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Call Super Arpo Houndstooth


Three years on from his debut album Suzi Ecto, JR Seaton is back in long player mode for Houndstooth. He’s been on a strong run of form in the past three years, dropping crucial singles on Nous, Dekmantel, The Trilogy Tapes (as Ondo Fudd) and, most recently linking up with Beatrice Dillon for the stunning Inkjet / Fluo 12” on Hessle Audio. As his infectious DJ sets attest, he’s not shy to embrace forthright club dynamics, but the value in Seaton’s music comes from a more esoteric place.

The smoky, home-listening electronica of Suzi Ecto demonstrated this perfectly, and Arpo picks up that mantle and furthers its purpose. There are regular moments of blissful musicality, from the delicate arps that cascade through the middle of Music Stand to his father’s mellifluous clarinet tones humming out in Arpo Sunk. It’s not simply a heavy-lidded blur though – Arpo wriggles and writhes with energy, with some of the more beat-oriented moments zipping by in two-minute flashes that keep the mind in suspense.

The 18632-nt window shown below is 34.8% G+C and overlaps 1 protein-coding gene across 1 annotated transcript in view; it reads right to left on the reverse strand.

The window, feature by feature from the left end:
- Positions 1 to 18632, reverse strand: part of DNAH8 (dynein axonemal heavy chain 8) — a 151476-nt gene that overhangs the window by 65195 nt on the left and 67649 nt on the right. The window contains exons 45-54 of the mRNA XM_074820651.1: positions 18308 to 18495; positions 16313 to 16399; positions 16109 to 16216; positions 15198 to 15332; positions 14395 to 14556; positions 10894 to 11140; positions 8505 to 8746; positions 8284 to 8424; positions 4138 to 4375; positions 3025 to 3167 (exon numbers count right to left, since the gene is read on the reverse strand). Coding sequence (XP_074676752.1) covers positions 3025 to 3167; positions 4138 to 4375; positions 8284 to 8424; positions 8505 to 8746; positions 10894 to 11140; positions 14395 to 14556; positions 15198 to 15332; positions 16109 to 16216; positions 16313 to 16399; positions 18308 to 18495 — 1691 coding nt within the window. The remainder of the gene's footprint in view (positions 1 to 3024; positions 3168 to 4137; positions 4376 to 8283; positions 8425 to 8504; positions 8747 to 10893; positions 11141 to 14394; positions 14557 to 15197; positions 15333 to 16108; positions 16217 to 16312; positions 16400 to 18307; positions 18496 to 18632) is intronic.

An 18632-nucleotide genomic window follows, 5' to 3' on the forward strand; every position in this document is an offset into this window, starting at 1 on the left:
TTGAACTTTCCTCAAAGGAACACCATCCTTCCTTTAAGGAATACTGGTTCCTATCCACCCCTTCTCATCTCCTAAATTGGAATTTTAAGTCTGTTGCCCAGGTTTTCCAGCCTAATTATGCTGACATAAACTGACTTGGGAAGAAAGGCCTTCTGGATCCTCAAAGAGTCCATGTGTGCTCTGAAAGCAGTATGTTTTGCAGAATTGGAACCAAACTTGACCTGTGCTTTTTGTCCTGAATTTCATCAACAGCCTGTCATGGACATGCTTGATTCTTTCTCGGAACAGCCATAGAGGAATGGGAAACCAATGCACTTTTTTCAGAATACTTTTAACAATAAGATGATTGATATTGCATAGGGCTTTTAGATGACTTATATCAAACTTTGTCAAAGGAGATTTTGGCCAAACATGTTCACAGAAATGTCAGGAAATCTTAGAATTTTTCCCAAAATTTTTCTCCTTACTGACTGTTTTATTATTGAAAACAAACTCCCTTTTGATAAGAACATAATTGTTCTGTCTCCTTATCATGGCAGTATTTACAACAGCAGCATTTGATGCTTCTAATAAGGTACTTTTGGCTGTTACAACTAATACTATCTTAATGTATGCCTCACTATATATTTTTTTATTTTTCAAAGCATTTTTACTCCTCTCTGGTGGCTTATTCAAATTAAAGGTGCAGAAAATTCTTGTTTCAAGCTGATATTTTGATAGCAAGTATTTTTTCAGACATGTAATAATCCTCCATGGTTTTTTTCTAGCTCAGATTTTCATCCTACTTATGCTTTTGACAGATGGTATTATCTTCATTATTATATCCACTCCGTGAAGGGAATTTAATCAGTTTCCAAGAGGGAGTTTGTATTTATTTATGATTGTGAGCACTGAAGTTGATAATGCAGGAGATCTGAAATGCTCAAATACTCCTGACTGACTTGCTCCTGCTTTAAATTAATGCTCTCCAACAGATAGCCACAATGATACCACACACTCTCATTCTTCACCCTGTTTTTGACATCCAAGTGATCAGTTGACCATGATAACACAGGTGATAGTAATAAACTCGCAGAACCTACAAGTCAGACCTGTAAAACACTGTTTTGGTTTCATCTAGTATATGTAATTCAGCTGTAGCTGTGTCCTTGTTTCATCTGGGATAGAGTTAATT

In Arpo’s rich detail and engaging narrative Seaton instinctively understands the role of the electronic album as a platform for sonic exploration. The bonus is that his adventurous spirit is offset by a fondness for warmth and intimacy, and it’s the very human heart at the core of the album that makes the trip all the more enjoyable.